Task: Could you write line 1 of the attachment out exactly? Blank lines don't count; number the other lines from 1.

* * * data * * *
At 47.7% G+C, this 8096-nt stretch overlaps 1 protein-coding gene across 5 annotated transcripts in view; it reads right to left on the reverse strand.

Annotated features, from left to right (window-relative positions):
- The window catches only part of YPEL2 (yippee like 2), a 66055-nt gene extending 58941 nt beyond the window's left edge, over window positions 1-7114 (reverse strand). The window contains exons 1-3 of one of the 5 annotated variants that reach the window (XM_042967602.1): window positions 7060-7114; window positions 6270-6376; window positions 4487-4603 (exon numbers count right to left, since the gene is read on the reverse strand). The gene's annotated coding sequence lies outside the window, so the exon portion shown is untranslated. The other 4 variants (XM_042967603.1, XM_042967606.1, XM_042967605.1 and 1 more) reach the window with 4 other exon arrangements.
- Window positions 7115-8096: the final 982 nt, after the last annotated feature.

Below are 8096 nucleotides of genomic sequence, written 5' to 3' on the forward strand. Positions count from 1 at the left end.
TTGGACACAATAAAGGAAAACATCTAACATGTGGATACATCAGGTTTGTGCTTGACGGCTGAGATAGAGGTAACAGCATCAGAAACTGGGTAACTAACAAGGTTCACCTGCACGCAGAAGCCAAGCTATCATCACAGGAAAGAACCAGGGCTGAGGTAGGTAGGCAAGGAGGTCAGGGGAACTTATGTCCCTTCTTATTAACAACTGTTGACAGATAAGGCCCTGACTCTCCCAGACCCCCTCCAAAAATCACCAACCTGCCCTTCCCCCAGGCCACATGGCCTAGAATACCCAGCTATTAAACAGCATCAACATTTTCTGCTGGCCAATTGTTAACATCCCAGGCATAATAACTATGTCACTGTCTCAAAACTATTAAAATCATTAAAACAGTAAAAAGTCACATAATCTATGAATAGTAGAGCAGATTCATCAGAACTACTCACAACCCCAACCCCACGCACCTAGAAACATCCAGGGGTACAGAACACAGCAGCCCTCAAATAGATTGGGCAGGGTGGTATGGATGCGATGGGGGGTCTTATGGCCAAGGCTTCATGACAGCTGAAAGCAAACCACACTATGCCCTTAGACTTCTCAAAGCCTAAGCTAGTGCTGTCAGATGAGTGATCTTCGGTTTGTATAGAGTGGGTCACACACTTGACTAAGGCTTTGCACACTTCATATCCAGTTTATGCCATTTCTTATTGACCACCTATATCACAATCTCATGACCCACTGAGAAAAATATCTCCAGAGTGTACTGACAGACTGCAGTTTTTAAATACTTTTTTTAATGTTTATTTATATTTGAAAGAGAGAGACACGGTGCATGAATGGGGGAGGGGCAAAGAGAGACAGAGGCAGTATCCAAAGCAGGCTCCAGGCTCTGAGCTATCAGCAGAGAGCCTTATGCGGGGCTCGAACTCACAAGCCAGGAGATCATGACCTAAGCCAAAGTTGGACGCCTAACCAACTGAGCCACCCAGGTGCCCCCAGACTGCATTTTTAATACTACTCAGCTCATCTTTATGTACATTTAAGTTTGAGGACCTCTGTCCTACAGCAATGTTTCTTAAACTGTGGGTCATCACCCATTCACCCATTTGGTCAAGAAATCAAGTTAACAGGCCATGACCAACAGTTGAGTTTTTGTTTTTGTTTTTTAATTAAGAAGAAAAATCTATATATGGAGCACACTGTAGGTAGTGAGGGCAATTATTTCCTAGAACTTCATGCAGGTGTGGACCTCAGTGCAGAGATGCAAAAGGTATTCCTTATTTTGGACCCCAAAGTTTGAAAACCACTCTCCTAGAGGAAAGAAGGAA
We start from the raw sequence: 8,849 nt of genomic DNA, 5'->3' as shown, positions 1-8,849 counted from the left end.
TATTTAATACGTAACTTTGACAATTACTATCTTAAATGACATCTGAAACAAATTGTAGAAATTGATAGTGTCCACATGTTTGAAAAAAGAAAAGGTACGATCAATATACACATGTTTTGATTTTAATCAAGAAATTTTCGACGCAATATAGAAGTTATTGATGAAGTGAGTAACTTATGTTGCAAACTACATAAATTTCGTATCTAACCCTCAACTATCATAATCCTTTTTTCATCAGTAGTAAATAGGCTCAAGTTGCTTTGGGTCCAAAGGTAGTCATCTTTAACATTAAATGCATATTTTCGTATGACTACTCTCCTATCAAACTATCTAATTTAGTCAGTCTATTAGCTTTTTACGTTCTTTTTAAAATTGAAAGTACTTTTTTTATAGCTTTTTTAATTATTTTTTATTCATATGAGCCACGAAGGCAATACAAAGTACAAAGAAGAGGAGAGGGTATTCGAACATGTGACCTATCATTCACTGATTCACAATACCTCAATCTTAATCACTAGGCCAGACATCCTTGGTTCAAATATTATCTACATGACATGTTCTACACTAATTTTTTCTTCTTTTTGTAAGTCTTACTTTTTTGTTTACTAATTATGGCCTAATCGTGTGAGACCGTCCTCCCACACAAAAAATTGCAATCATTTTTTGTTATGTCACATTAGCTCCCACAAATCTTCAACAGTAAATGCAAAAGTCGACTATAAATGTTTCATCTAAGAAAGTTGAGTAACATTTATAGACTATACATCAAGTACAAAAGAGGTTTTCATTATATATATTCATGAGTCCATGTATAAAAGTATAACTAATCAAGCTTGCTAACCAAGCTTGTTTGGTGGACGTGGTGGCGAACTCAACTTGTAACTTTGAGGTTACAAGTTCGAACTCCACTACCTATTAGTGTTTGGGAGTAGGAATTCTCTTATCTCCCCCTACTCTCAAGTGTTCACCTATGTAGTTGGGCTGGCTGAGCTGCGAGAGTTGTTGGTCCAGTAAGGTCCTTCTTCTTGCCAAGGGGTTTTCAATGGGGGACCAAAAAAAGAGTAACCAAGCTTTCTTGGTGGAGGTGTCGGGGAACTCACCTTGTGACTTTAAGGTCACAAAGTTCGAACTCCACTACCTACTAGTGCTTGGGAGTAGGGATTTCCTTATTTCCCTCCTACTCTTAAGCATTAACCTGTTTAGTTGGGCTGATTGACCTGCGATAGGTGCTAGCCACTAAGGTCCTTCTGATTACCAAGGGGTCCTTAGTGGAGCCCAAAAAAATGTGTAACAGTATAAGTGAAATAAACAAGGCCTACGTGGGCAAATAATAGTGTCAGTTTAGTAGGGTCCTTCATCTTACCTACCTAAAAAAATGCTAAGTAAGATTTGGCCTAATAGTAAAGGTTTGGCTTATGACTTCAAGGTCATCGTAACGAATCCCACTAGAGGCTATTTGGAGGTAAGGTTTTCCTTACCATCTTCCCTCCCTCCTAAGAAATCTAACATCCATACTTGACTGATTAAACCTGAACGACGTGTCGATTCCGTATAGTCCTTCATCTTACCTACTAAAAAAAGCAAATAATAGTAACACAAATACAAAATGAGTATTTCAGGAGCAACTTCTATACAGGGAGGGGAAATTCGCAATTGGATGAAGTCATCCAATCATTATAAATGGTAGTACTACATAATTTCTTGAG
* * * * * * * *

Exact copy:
At 47.7% G+C, this 8096-nt stretch overlaps 1 protein-coding gene across 5 annotated transcripts in view; it reads right to left on the reverse strand.